JRSA Staff Deliver Webinar on Adapting Evidence-Based Practices

JRSA Forum. June 2013. Volume 31, Number 2.

In partnership with the Office of Juvenile Justice and Delinquency Prevention (OJJDP), JRSA staff members Stan Orchowsky, Carrie Williamson, and Shawn Flower delivered a webinar on April 25 entitled Making What Works Work for You: Evidence-Based Components and Adaptation. The webinar is part of the ongoing efforts of JRSA's OJJDP-funded National Juvenile Justice Evaluation Center (NJJEC) to improve the evaluation capacity of states, localities, and tribes and facilitate the use of evidence-based practices. NJJEC staff use webinars to provide OJJDP grantees with training in a cost-effective and convenient way.

The purpose of the webinar was to discuss how state and local service providers can use evidence-based strategies in their own local contexts, and determine when and how it might be appropriate to make modifications to "name brand" evidence-based practices. Presenters discussed using resources like CrimeSolutions.gov, OJJDP's Model Programs Guide, and the Substance Abuse and Mental Health Administration (SAMHSA)'s National Registry of Evidence-Based Programs and Practices to shape local programs and practices using techniques that have been demonstrated to be effective.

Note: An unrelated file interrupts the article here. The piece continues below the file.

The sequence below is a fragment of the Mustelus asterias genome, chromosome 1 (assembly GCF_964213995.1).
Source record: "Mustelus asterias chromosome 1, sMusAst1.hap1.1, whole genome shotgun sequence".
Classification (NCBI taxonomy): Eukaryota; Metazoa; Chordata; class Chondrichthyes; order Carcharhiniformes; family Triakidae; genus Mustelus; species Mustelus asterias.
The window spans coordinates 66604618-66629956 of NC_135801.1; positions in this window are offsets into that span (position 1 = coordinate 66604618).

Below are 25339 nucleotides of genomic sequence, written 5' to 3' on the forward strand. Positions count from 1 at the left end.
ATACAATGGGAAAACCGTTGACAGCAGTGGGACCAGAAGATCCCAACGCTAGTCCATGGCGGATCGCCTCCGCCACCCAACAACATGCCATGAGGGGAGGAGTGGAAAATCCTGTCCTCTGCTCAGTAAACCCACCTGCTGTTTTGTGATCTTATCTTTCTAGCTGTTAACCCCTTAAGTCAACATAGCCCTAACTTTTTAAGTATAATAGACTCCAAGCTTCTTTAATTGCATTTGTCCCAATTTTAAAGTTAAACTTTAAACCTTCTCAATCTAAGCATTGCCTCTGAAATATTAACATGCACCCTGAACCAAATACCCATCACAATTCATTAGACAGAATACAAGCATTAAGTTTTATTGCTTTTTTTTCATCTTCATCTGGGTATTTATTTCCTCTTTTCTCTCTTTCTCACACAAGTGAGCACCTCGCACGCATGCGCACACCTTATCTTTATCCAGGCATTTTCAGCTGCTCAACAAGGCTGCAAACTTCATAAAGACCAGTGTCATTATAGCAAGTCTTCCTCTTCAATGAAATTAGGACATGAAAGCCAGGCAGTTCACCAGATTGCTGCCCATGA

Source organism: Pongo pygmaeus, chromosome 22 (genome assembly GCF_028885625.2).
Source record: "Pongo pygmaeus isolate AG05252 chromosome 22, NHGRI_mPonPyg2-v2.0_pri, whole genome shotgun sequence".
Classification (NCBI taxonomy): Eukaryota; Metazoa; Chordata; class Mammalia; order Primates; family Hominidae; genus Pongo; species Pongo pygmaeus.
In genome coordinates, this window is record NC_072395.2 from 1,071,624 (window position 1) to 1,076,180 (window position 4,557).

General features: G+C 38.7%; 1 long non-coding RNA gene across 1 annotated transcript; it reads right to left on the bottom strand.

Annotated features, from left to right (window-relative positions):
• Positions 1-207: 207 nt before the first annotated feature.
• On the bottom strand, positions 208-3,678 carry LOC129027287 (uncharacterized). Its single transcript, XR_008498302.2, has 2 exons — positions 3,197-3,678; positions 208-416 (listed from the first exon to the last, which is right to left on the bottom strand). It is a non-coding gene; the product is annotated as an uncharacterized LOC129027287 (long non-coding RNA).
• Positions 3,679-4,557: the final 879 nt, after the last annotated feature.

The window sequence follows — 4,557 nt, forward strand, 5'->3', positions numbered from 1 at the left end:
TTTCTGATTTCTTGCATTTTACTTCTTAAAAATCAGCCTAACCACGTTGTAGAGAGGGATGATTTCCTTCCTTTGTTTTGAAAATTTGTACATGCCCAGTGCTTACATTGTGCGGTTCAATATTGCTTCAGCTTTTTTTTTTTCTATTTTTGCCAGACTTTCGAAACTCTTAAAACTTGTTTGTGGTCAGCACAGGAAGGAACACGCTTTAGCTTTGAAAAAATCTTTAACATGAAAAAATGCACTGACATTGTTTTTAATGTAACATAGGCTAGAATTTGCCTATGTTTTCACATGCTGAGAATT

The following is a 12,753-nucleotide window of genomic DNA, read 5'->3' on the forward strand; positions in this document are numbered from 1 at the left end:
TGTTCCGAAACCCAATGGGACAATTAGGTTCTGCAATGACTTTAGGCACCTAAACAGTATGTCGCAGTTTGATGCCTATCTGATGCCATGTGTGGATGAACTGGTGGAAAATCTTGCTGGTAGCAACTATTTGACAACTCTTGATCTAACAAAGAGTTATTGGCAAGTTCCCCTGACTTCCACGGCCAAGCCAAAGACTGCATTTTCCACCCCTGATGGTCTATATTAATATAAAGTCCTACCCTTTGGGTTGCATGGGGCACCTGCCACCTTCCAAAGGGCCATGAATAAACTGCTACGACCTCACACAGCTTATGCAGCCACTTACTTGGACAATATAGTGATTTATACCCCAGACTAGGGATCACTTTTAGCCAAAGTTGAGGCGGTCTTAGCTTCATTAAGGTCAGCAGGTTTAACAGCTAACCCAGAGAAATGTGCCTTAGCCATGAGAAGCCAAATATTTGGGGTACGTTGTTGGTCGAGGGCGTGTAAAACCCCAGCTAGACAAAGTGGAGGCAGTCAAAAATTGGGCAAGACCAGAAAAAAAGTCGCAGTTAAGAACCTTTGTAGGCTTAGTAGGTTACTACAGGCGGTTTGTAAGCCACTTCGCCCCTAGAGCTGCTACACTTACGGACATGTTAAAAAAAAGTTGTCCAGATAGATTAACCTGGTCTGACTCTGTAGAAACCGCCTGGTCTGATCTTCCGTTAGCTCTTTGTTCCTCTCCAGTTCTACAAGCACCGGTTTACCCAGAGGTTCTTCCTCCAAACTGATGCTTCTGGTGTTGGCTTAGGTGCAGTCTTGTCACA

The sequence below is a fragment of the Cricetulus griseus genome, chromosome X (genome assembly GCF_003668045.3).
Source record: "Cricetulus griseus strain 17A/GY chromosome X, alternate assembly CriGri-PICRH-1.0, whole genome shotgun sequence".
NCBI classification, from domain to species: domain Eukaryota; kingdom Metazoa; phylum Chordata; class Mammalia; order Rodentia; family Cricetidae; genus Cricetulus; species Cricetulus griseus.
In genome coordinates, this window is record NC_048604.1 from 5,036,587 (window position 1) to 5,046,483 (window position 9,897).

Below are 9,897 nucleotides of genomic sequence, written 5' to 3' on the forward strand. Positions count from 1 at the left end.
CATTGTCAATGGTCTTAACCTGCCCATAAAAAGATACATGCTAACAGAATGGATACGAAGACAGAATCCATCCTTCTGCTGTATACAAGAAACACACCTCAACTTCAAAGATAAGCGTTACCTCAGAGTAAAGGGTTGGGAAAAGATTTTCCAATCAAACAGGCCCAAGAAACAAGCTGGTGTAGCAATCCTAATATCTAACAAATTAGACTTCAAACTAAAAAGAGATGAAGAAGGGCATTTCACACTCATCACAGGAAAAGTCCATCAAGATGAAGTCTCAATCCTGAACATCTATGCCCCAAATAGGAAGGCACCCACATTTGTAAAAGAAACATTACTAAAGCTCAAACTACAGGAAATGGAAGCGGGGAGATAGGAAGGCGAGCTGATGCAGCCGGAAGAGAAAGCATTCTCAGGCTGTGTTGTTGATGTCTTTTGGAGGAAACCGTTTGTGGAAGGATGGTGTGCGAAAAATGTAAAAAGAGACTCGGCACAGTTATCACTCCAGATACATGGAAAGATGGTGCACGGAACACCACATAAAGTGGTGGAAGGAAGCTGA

The discussion reviewed some of the advantages of a components-based approach to evidence-based practice. A components-based approach uses techniques like motivational interviewing, mentoring, risk assessment, and cognitive-behavioral therapy that are employed by model programs, and is often easier to work into current practice or organizational structure and easier to scale up or down.

The presentation included a discussion of ways to adapt evidence-based program plans for a specific organization, problem, or target population. Panelists emphasized that more knowledge is needed to understand which program activities are essential and which can be modified, and that it is important for practitioners to collect good performance measure data to understand the effect of any changes made to an evidence-based program plan. The discussion included ways to apply these concepts to address a newly identified problem or target population, or to improve current programs and practices.

Audio recording and PowerPoint slides are available on NTTAC's website at www.nttac.org as well as the NJJEC website at http://www.jrsa.org/njjec/trainings-presentations.htm.